SmileTutor Blog Parents Parenting Tips Understanding Modern Game Monetisation: Why Does Your Child Overspend on Video Games?

Understanding Modern Game Monetisation: Why Does Your Child Overspend on Video Games?

Little Timmy used to have his money smarts around him. 

But ever since he got hooked up to a computer, all of that sensibility is thrown out of the window.

What’s that? Loot boxes? “Buy-1-get-1-free” bundles? 

What’s gotten into Timmy? Why is he spending so much money online? You know Timmy. He’s not the type to be that irresponsible with money, so the last thing you’d see him spend his money on is video games.

That’s right, parents. Video games, we’re going back into the rabbit hole. Unhealthy playtimes, portrayal of violence— There always seems to be video game slander every day of the week. 

But this time, it’s children spending money, lots of money on a video game. When you associate heavy spending with video game addiction, alarm bells SHOULD be ringing in your head.

Exclusive offer for first-time customers only!
Get 15% discount off your first lesson and no agency fees! Choose from a selection of reliable home tutors and keep learning even while at home. Claim this promotion today.

As video games become more popular, more Timmy’s will show up on the news. Cases of our little ones (who often do not know better) will tell us of an increasingly common trend, that can be more dangerous than it looks.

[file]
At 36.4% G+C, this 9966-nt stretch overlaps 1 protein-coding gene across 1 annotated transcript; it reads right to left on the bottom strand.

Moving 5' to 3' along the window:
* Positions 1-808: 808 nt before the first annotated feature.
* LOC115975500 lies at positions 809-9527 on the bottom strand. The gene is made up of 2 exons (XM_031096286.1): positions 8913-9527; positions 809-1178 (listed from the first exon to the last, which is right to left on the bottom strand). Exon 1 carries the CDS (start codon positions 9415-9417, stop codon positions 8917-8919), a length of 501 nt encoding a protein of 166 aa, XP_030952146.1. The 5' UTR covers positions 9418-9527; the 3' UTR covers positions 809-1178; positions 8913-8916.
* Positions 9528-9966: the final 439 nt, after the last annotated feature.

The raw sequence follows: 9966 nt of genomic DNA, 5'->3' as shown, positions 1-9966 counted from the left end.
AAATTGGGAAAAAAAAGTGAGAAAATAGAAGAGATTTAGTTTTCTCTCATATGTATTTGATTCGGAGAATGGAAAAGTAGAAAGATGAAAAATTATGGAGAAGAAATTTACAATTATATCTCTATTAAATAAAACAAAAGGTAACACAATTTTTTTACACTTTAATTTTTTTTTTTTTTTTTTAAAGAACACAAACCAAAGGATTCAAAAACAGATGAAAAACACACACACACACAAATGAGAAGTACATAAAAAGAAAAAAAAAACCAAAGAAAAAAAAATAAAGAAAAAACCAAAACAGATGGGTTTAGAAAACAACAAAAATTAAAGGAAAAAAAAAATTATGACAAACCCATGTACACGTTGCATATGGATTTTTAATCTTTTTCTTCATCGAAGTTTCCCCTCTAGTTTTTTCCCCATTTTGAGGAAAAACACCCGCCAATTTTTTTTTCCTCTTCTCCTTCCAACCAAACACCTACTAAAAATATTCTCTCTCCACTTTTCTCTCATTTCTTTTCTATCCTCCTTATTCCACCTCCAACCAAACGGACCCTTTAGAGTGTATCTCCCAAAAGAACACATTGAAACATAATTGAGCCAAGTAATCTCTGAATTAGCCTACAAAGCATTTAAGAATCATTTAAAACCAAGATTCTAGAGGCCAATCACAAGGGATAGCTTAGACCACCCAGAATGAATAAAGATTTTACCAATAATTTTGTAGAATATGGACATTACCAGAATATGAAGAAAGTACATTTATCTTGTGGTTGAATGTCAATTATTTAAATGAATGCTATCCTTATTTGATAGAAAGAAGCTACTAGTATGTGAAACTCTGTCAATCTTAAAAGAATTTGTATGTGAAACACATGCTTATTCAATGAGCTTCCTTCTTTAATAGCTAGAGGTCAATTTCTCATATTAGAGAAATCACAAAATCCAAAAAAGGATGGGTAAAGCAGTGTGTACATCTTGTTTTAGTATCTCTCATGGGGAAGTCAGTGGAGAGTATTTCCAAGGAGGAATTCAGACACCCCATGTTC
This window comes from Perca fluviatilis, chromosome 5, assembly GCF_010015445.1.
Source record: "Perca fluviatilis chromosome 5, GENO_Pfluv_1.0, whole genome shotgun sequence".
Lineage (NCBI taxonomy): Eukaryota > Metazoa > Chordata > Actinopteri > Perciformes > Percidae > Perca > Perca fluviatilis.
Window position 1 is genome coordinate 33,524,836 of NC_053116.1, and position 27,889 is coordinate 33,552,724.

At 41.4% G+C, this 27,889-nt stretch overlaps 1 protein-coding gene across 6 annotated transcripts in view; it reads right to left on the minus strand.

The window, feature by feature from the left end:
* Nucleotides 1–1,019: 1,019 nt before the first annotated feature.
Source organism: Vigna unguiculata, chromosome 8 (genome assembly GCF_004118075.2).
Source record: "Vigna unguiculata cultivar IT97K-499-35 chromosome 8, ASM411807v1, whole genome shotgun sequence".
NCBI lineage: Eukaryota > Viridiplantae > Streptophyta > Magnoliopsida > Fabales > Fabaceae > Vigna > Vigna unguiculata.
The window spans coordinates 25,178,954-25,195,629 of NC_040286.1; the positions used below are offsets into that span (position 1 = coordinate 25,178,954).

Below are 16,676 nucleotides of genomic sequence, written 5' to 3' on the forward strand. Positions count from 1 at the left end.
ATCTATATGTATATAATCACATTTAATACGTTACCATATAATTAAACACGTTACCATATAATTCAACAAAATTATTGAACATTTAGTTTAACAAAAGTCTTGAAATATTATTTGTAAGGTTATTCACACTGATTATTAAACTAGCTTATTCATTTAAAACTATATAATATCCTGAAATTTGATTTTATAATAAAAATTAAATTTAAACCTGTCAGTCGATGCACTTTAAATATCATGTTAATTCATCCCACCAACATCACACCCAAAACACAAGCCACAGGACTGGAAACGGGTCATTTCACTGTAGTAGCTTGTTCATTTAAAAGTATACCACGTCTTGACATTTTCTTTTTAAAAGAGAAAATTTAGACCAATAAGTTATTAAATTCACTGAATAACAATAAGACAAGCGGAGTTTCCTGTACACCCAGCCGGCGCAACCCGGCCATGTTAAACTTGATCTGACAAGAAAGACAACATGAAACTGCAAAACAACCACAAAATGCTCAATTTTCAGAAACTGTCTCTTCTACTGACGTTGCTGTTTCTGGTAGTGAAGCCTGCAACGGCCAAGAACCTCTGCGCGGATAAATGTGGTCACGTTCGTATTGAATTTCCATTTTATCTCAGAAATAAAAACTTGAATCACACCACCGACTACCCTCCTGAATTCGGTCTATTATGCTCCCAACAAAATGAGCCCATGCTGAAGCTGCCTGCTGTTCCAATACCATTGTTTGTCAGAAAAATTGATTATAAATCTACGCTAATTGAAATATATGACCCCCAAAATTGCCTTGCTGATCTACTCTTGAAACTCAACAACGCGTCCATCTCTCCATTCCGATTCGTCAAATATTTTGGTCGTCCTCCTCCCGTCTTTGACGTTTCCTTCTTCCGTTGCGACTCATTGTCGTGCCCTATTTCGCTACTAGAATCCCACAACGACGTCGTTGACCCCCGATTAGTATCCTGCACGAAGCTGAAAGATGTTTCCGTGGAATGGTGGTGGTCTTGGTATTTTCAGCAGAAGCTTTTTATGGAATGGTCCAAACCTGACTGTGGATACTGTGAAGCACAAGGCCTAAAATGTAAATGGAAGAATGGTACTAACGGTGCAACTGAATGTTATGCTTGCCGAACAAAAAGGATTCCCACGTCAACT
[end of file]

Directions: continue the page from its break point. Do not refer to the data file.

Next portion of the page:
Today, we’re talking all about it, so you’ll know what you’re dealing with!

Video Games Are No Longer a One-Time Purchase

We used to have the idea that games were a one-time purchase. You buy the product, and use it just like any digital software in the past. But today, things have changed. 

Many popular game titles these days have more than one way to attract spenders to part with their money. Game companies have now designed their products in a way that incentivises repeat spenders.

We have subscription plans, monthly premium memberships and similar payment plans that want you to keep paying to stay in their product ecosystem. This applies to many things that exist digitally, like Microsoft Office and Adobe Suite.

Naturally, this includes the ideologies of game monetisation. There are even monetisation tactics that have been researched to exploit the psychology of players! 

How Your Child Started Spending Money on Video Games

Here’s why your child is spending their weekly allowance like tap water.

The First Payment: The Illusion of a Free Game

[Jam City]

With the piracy of games running rampant in the early years of the industry, game companies began to seek better monetisation methods. One such method was to popularise live-service games that were free-to-play. It’s “free to play”. That’s right, there’s no more “entry fees” you need to pay in order to download and play the game.

And… What’s the catch? 

Well, let’s illustrate the points with a story. Put yourself in the shoes of the player.

For the first hour or so, you have a great time with the game. You progress the story, your character gets stronger, and you get lots of game currency. 

That feeling of freedom is snatched away when you hit a “paywall”. Like its literal meaning, a paywall is an intentionally-designed monetisation method that prevents you from progressing in the game unless you paid money for it. Usually this happens when the game raises its difficulty level, requiring players to find ways to “upgrade”.